Sri Lanka v Australia Fourth ODI
Wednesday August 31, 8:00pm
Having taken a 2-1 lead on Sunday, Australia will be looking to wrap up their five-match ODI series against Sri Lanka with another victory in Dambulla on Wednesday.
Batting first for the third consecutive match, Sri Lanka failed to build any substantial partnerships and their innings of 226 was almost entirely propped up by an outstanding 102 from Dinesh Chandimal. In his farewell appearance Tillekaratane Dilshan also contributed a punchy 42, however no other batsman managed to pass 20 in what was a disappointing display. However the hosts did put up more of a fight in the field, pushing the Aussies all the way before the visitors prevailed with only two wickets to spare.
Once again their spinners caused the most problems with Amila Aponso, Dilruwan Perera, Seekkuge Prasanna and Dhananjaya de Silva taking a combined 6/149 off 33 overs. However while captain Angelo Mathews (2-30) was effective with the new ball, Sri Lanka may consider some reinforcements for the pace attack after Thisara Perera conceded 18 off his two overs.
Youngster Avisha Fernando looks the most likely replacement for Dilshan, although the home side also have the option of pushing Kusal Perera back to the top of the order and bringing in a bowler with teenage quick Lahiru Kumara added to the extended squad for the remainder of the series. Defeat for Sri Lanka will make it seven defeats in their past ten ODI series’, although they have won their past three series’ at home.
Victory for Australia on Wednesday was achieved off the back of a disciplined effort with the ball as only the returning Josh Hazlewood conceded more than five runs an over. Adam Zampa continued his excellent form, picking up 3/38 from his ten overs, while John Hastings proved to be an astute addition to the starting XI with 2/41 including some tight bowling at the death.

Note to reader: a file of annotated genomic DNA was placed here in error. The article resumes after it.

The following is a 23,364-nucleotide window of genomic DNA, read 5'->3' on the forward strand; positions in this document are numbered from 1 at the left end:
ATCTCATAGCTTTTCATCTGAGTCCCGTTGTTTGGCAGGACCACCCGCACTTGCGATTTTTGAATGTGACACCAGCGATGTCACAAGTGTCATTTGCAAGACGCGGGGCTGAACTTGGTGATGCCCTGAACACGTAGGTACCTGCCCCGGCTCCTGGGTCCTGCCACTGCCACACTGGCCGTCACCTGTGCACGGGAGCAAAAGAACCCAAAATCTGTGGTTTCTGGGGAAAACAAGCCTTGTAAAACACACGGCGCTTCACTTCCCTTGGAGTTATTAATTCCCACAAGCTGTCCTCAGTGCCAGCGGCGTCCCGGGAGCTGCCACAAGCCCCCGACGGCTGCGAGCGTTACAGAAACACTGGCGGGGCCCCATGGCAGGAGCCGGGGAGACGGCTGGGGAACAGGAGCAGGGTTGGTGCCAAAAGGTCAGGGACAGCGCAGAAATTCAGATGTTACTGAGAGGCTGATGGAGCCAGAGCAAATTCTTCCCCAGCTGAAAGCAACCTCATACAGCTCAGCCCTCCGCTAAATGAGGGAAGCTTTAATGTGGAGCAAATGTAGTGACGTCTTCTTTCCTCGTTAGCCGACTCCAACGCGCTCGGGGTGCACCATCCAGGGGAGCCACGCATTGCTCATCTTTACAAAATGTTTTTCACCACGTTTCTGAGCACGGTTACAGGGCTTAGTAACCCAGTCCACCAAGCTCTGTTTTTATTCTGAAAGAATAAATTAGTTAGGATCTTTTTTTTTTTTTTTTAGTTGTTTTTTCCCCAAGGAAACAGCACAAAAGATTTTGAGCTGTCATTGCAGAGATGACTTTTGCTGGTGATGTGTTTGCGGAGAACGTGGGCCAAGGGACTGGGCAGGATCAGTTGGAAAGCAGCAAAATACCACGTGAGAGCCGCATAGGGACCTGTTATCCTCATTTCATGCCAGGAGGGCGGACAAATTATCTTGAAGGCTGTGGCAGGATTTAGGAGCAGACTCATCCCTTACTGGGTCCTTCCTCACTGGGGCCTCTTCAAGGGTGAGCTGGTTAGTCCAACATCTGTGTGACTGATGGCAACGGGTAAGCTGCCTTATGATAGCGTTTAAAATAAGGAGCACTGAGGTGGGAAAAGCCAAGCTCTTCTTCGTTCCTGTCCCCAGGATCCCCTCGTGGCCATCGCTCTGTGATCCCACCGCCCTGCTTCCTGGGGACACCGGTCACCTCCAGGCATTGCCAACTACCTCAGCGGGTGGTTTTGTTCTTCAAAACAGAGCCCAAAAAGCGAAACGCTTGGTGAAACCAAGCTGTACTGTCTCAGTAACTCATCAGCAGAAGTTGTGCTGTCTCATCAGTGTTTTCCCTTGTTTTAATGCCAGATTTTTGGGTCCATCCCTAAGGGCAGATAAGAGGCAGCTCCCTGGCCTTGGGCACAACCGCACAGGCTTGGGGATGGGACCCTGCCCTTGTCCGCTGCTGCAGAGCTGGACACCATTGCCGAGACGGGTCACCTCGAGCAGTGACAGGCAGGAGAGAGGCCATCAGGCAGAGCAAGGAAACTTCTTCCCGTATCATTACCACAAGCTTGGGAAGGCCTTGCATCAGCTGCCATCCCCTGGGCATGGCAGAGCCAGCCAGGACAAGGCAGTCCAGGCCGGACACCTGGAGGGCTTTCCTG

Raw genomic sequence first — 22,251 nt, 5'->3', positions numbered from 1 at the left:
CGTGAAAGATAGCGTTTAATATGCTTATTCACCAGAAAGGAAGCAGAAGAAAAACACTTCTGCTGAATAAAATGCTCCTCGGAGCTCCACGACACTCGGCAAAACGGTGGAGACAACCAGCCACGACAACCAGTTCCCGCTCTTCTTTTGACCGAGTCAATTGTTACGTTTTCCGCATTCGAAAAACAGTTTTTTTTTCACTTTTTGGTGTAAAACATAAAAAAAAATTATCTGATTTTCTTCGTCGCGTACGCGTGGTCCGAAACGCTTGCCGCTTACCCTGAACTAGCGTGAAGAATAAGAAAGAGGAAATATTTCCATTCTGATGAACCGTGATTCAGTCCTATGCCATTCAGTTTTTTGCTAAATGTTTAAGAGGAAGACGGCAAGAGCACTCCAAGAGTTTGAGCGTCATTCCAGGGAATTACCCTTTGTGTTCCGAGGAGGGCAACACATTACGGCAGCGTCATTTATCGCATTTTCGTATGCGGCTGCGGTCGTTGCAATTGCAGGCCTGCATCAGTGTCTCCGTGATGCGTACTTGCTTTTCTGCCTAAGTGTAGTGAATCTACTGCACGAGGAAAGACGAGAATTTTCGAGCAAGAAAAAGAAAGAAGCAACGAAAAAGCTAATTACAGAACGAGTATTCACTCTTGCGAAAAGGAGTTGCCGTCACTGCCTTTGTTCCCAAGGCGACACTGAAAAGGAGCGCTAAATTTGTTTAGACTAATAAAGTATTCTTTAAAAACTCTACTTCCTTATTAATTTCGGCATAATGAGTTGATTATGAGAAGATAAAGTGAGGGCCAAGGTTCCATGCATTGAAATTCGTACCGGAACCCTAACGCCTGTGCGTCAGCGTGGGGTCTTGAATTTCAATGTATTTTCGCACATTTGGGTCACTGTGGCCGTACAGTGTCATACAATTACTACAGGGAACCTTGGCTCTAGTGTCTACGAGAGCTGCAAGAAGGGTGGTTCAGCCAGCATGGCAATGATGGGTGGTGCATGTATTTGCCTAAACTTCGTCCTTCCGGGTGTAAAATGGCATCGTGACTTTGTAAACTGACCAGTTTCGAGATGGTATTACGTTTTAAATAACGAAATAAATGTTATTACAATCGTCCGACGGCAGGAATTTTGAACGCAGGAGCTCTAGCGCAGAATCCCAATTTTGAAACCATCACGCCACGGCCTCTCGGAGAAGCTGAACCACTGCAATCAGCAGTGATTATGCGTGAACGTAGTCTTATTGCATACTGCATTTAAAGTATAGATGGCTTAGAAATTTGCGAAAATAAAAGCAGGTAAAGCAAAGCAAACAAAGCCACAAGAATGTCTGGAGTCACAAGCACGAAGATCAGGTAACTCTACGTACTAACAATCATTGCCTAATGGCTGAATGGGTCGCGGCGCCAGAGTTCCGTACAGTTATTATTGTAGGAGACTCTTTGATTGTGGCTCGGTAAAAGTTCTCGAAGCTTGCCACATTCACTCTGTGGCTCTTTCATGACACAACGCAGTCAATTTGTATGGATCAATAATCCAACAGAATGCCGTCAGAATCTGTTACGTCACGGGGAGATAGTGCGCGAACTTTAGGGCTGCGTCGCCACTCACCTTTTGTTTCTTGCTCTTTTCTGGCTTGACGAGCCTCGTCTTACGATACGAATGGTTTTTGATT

The Aussies’ chase was far from straightforward, however a timely innings of 70 from George Bailey guided the visitors home with support from Matthew Wade (42 off 46) and Travis Head (36 off 48). Opener Aaron Finch also got the Australians on the front foot with a run-a-ball 30, picking up the slack of his partner David Warner who continues to flatter to deceive on this tour.
Zampa backed up his efforts with the ball by hitting the winning runs after some nervy moments from the lower-order gave Sri Lanka a sniff late in the piece. However Australia now hold the advantage and are on the brink of their seventh series win in Asia from their last eight, although they will have to secure the series without Shaun Marsh who has suffered a broken finger and will be replaced by Usman Khawaja.
Rangiri Dambulla International Stadium
The Rangiri Dambulla International Stadium pitch played to expectations on Wednesday with conditions not particularly comfortable for batting. While it remains to be seen whether the same surface will be used I would expect similar conditions for this match with spinners – who have now taken 15 of the last 30 wickets to fall at the ground – again set to play a significant part in proceedings.
- Sri Lanka have failed to pass 250 in four of their past six ODI innings’.
- However in other two they have exceeded 280.
- When bowling first Sri Lanka have conceded less than 220 in five of their past eight ODIs at home.
- When batting second Australia have been bowled out for less than 220 in four of their past nine ODIs.
- When bowling first Australia have conceded less than 250 in five of their past seven ODIs.
The world champions are considered marginal favourites to claim the series in Dambulla with the hosts slight underdogs.
While Australia hold the advantage they have not been overly convincing and with Shaun Marsh out injured they are now down to their third-choice number three on top of the additional absence of key all-rounder Mitchell Marsh. Their most seasoned batsman – and stand-in skipper – is horribly out of form, and while their bowling unit appears to progressing nicely they are under a lot of pressure to restrict Sri Lanka to a score that is within reach of their inconsistent batting unit.
Sri Lanka’s batsmen have also had their struggles, however they remain a volatile side capable of hitting the occasional high – such as their 288 in Colombo – in amongst the lows. Moreover their spinners have revelled in the helpful conditions, causing the Australian middle and lower order an enormous amount of trouble and not allowing them to dictate terms despite their typically aggressive nature.
In general I would advise taking on both sides when they are batting, however given the slight but noticeable disparity in starting prices between the sides I’m advising an opening back of the hosts, before looking to lay off as while Australia have looked uncomfortable in the conditions their side contains enough match-winners to be wary of.
BACK-TO-LAY Sri Lanka at 2.14 or bigger for 2 units (trade out at 1.70 or better).